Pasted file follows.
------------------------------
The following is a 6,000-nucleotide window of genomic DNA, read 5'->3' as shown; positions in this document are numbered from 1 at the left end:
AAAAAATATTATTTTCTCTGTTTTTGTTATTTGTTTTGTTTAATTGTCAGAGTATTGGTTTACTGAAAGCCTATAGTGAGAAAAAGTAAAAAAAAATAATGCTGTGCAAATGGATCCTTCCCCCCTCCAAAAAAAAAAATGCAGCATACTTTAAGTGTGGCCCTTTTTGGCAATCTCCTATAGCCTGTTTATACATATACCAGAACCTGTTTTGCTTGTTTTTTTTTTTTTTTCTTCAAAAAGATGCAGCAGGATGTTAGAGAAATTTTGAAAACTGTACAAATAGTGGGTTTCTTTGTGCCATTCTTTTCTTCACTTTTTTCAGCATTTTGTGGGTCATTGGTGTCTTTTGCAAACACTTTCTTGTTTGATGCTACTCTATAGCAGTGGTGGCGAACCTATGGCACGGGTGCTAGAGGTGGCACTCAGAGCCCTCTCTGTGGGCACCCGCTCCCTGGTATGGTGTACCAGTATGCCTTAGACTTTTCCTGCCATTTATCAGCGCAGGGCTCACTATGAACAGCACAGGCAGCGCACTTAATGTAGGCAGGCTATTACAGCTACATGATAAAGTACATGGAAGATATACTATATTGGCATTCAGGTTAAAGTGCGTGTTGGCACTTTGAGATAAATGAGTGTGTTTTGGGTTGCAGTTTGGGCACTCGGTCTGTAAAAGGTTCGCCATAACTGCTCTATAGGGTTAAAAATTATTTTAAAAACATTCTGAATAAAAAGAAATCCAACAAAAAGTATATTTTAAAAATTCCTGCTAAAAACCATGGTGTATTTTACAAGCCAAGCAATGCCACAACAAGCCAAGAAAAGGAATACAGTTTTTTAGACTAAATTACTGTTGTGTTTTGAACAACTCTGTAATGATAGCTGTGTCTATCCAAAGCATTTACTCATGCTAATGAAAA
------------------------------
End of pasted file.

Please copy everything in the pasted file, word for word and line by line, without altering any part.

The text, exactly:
The following is a 6,000-nucleotide window of genomic DNA, read 5'->3' as shown; positions in this document are numbered from 1 at the left end:
AAAAAATATTATTTTCTCTGTTTTTGTTATTTGTTTTGTTTAATTGTCAGAGTATTGGTTTACTGAAAGCCTATAGTGAGAAAAAGTAAAAAAAAATAATGCTGTGCAAATGGATCCTTCCCCCCTCCAAAAAAAAAAATGCAGCATACTTTAAGTGTGGCCCTTTTTGGCAATCTCCTATAGCCTGTTTATACATATACCAGAACCTGTTTTGCTTGTTTTTTTTTTTTTTTCTTCAAAAAGATGCAGCAGGATGTTAGAGAAATTTTGAAAACTGTACAAATAGTGGGTTTCTTTGTGCCATTCTTTTCTTCACTTTTTTCAGCATTTTGTGGGTCATTGGTGTCTTTTGCAAACACTTTCTTGTTTGATGCTACTCTATAGCAGTGGTGGCGAACCTATGGCACGGGTGCTAGAGGTGGCACTCAGAGCCCTCTCTGTGGGCACCCGCTCCCTGGTATGGTGTACCAGTATGCCTTAGACTTTTCCTGCCATTTATCAGCGCAGGGCTCACTATGAACAGCACAGGCAGCGCACTTAATGTAGGCAGGCTATTACAGCTACATGATAAAGTACATGGAAGATATACTATATTGGCATTCAGGTTAAAGTGCGTGTTGGCACTTTGAGATAAATGAGTGTGTTTTGGGTTGCAGTTTGGGCACTCGGTCTGTAAAAGGTTCGCCATAACTGCTCTATAGGGTTAAAAATTATTTTAAAAACATTCTGAATAAAAAGAAATCCAACAAAAAGTATATTTTAAAAATTCCTGCTAAAAACCATGGTGTATTTTACAAGCCAAGCAATGCCACAACAAGCCAAGAAAAGGAATACAGTTTTTTAGACTAAATTACTGTTGTGTTTTGAACAACTCTGTAATGATAGCTGTGTCTATCCAAAGCATTTACTCATGCTAATGAAAA